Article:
My Recovery: How I’ve Kept It Going

By
Sarah
A childhood photo of the author dressed up like an angel

Six months in recovery

Recovery is different for everyone. At first, I did everything by the book. I got a sponsor. I worked the steps. I made recovery the central focus of my life. And it worked – until it didn’t. 

12-step programs can be amazing. But while this model is powerful, it is also flawed.

You’re surrounded by a community of others who have been where you are. But the wonderful people you get to know are not trained professionals and sometimes they don’t give the best advice.

There is a pervasive belief that if you use any mind-altering medications — even those that treat depression, anxiety, or addiction — you are not in recovery. Because I received a monthly injection of Vivitrol, a medication for addiction treatment, I heard many times that I wasn’t truly sober, even though I was.

My sponsor and I weren’t a good fit. When she encouraged me to make amends with a boy who had assaulted me when I was a teenager, I realized for the first time that I had a choice about my recovery. Would doing what she asked help or hurt? I trusted my intuition and we parted ways. Though I never finished the 12 steps, I continued marching forward. 

I knew I needed support, so twice a week I went to a therapist who specializes in addiction and recovery.

There, I learned that recovering from trauma and addiction requires a lifelong commitment. I found out about self-compassion and acceptance. And I realized I was worth the effort.

One year in recovery

That first year, I felt conspicuous in a way I never had before. Every holiday or special occasion was a minefield. I thought everyone would notice I wasn’t drinking beer on St. Patrick’s Day. At a wedding, I didn’t toast the bride and groom with champagne, and I was convinced everyone knew my secret. But over time I realized that no one was paying as much attention to my drinking as I was. And it didn’t matter anyway.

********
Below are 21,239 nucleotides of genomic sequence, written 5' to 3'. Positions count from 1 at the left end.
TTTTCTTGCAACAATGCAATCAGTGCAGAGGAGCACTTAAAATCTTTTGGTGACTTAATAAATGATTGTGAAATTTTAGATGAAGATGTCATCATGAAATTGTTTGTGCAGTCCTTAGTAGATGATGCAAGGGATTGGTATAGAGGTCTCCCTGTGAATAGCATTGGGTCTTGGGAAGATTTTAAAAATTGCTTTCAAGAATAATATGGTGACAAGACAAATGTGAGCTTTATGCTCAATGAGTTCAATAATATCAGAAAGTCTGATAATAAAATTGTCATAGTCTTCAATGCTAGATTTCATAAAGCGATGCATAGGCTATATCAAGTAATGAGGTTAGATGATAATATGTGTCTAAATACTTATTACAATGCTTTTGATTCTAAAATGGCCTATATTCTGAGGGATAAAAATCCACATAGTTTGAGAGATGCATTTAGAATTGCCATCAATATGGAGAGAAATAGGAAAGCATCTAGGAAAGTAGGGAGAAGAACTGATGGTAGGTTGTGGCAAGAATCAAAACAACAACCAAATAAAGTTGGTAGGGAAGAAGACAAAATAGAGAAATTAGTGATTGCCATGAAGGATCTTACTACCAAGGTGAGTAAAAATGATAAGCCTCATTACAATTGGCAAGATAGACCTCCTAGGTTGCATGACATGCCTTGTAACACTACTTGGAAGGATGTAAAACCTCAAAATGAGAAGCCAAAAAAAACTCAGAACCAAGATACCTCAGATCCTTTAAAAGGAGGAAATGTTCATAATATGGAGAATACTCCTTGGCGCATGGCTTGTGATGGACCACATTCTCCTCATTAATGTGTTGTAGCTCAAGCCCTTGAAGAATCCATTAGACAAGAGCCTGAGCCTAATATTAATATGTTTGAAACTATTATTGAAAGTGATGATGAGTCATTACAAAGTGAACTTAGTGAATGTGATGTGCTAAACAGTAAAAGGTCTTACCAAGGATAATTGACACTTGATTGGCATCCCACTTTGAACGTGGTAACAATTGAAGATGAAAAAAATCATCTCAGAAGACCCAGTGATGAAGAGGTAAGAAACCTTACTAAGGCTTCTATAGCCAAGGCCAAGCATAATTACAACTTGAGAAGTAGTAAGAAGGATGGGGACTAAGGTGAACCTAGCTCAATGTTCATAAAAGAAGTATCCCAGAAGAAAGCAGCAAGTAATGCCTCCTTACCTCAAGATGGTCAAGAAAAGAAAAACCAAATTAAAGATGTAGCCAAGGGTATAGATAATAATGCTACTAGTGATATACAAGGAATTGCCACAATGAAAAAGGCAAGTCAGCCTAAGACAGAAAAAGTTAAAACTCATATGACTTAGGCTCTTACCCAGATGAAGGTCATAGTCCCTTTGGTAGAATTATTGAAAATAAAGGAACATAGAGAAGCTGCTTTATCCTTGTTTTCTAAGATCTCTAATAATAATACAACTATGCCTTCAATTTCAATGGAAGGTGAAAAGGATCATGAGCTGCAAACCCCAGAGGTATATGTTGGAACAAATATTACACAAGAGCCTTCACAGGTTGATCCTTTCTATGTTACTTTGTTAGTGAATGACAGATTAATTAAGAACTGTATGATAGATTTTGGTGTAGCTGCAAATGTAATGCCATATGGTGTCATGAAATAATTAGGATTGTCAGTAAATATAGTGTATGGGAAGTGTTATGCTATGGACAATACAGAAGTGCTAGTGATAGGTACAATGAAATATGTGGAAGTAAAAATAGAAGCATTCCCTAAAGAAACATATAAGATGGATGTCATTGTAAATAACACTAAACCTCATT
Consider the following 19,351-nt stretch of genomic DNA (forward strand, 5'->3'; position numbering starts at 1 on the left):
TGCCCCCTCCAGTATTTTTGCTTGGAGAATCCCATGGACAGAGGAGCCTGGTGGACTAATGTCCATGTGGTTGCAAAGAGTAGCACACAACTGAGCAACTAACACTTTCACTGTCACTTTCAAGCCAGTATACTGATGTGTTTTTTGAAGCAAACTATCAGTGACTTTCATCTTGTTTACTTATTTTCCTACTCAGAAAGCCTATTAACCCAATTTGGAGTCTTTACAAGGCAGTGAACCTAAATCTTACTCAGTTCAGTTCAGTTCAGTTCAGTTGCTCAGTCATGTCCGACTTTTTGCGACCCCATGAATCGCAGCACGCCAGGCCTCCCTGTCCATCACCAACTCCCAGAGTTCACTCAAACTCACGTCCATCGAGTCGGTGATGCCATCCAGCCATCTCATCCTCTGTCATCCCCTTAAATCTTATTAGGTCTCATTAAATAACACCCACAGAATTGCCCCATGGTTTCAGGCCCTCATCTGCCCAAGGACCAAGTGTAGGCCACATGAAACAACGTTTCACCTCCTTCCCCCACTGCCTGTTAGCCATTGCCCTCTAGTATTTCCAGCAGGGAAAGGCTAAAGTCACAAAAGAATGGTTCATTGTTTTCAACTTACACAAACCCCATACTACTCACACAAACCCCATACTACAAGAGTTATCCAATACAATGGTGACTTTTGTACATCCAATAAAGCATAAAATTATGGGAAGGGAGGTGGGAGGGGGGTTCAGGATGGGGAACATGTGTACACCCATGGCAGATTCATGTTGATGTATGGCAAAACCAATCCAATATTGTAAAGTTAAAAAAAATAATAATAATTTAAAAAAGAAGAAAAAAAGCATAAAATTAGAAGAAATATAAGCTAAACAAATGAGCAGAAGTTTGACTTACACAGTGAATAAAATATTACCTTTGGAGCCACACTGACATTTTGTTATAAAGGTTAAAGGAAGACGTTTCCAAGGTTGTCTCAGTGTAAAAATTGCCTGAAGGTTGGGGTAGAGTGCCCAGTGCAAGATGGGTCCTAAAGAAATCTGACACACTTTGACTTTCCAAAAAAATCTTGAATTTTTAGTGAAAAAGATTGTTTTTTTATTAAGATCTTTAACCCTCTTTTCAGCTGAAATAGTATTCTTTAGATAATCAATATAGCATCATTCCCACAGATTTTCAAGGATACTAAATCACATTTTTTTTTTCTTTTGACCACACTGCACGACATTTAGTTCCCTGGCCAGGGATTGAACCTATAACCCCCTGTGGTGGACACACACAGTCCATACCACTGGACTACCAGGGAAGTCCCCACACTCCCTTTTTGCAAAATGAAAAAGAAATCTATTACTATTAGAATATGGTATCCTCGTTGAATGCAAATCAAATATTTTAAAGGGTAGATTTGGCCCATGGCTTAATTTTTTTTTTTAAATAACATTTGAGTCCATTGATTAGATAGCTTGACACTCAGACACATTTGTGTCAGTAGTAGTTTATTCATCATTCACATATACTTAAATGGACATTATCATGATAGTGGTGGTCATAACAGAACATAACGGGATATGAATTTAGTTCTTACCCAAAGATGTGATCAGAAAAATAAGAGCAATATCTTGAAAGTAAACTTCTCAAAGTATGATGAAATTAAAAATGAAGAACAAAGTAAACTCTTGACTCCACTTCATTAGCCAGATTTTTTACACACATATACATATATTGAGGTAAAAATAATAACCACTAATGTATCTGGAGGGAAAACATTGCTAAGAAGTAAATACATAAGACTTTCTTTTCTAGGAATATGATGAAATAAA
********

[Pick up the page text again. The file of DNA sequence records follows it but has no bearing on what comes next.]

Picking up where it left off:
The first year is also when I realized that long-term recovery was achievable for me.

If I could stay sober for a year, I could make it another year, and then another. Early in recovery, I heard one of the speakers at a meeting say, “You will set goals for yourself now, but a year or two down the road you will be astounded to discover that those goals were nothing compared to all the things recovery will make it possible for you to do.” She was right. My life started changing in ways that I never could have imagined.

My husband and I moved from Arizona back to Washington, DC and I landed a job at a museum where I had always dreamed of working. I learned to advocate for myself instead of always doing what was expected of me and that helped me to address long-term issues in my relationship with my parents in a healthy way. Sustaining positive change is a lifelong process, but even after just one year in recovery, my life was more fulfilling than I could ever have imagined. 

But the best part of the first year was the change in my relationship with my husband.

Throughout my addiction and recovery journey, he has been my greatest support. Our relationship deepened as we learned that in recovery, all the things we wanted for our lives were possible.

Today

I am in long-term recovery now with seven years of sobriety. I have a wonderful job, a loving marriage, and I live in a city and home I adore. I still don’t go to meetings, but I do go to counseling, and I’ve found the courage to confide in some of my friends and family members about my struggle with addiction. No recovery journey is perfect but I’m living the life I was meant to live. I am grateful for my recovery every single day.

September 2021

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